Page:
Saving to be more Resilient
Published June 19, 2018 by Muna Ali
The smell of dust and fresh produce hit you as you enter Farhiya Abdi’s small shop. Her youngest plays next to her as she inspects her stock. After her husband’s death, suddenly being a single parent and managing a business was difficult. With hard work, determination, and a well-managed modest financial assistance she worked her way to self-reliance.
Farhiya’s journey to self-reliance started with next to nothing. Selling vegetables from a small table at the roadside in Dhobley meant she could provide some food for her children, however small. With the small income she made, she had to choose between schooling and food for her kids. Her children’s survival was more important and she pulled them out of school.
In September 2016, Farhiya and her family’s situation improved as she became a beneficiary of a Social Safety Nets Program (SSNP), a resilience project that Adeso is implementing in the Lower Juba region of Somalia, including Dhobley. Farhiya has been receiving a predictable payment of USD 40 to cover her family’s basic needs over a month at a time. So far, she has received 10 payments. The predictability of the transfers has also helped Farhiya better plan for and invest in longer-term goals. As soon as she received her first payment, Farhiya joined a local savings group. After a few months, she started buying the assets she needed to start her own shop, one item at a time.
“I saved part of the cash I received with a local savings and loan group. After a few months I bought a refrigerator to sell ice and locally-made Ice-cream from my home to the families in my area,” says Farhiya proudly.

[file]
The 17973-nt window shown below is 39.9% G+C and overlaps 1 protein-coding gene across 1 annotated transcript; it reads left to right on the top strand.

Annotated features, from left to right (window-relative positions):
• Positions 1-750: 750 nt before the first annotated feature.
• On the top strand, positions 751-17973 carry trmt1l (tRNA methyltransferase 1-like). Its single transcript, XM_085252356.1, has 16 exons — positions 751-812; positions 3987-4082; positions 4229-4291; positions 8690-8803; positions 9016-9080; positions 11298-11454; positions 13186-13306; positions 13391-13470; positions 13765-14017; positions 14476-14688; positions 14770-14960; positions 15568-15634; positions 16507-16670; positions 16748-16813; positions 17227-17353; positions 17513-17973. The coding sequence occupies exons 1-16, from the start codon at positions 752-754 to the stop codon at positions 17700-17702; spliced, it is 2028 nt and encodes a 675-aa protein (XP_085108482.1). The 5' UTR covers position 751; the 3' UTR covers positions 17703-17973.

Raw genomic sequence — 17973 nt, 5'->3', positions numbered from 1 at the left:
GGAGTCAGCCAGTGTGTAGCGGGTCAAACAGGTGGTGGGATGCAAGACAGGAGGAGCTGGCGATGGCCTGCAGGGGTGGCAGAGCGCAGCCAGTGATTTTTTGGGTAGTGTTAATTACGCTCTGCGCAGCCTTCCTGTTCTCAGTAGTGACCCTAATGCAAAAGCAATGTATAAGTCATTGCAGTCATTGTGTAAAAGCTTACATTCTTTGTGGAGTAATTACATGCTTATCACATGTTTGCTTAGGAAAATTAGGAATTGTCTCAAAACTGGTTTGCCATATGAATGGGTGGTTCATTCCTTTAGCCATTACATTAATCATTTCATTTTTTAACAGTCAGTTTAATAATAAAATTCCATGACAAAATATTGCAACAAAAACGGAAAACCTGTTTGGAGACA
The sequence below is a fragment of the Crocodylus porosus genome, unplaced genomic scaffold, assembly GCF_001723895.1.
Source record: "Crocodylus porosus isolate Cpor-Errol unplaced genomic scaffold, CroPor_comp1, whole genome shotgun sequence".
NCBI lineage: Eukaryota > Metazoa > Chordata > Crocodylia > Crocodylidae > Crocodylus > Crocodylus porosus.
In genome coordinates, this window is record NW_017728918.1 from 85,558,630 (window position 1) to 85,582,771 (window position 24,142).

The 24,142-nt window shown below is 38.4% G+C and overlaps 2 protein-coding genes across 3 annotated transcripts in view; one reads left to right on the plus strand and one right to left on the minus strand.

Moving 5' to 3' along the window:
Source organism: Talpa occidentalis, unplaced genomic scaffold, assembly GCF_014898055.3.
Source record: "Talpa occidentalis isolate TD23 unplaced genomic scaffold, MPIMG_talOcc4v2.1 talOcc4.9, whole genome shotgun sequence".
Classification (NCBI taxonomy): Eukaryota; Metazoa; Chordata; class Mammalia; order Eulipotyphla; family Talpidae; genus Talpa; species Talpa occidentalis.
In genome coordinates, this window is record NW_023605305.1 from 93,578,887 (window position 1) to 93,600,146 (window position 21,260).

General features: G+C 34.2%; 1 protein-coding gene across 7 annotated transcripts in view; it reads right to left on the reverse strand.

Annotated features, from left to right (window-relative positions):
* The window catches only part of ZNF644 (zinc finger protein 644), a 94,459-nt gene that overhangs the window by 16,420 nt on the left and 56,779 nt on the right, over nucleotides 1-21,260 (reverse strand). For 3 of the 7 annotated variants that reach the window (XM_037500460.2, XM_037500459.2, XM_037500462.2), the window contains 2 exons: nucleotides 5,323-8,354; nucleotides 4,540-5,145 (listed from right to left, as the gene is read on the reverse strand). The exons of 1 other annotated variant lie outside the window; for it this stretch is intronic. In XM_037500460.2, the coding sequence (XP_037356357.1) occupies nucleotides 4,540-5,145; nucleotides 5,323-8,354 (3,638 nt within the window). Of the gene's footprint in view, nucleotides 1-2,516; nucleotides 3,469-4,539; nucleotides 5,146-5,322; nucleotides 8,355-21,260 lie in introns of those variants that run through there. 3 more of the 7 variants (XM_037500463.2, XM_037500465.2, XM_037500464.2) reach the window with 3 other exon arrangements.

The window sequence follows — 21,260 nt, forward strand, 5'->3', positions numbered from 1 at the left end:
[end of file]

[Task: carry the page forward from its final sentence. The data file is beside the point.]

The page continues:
Next, she was able to rent a space to have her shop. She then stocked the shop with food and nonfood items including raw food, vegetable, and household utensils. “I am no longer selling small amounts, I import 10 bags of 25kg potatoes and tomatoes every month. In addition to other high demand goods,” says Farhiya
As her business is thriving, Farhiya was able to put her elder sons back in school. She also moved from the rental house they lived into a small one-room house that she built gradually with help from her relatives. “Moving out of the rental house helps me save some money. I am now planning to build two more bedrooms soon” Farhiya says.
SSNP is an EU funded project that is implemented by the STREAM Consortium (a partnership between Adeso, ACTED and SADO) in Lower Juba, South Central Somalia. The project is helping provide a sustainable opportunity for resilience building for communities chronically affected by food insecurity and humanitarian crises in Lower Juba. Targeted communities have been benefiting through the delivery of predictable and regular cash transfers to vulnerable households, alongside investment in diverse livelihood bases and the provision of support and community-led preparedness, early warning and timely response systems.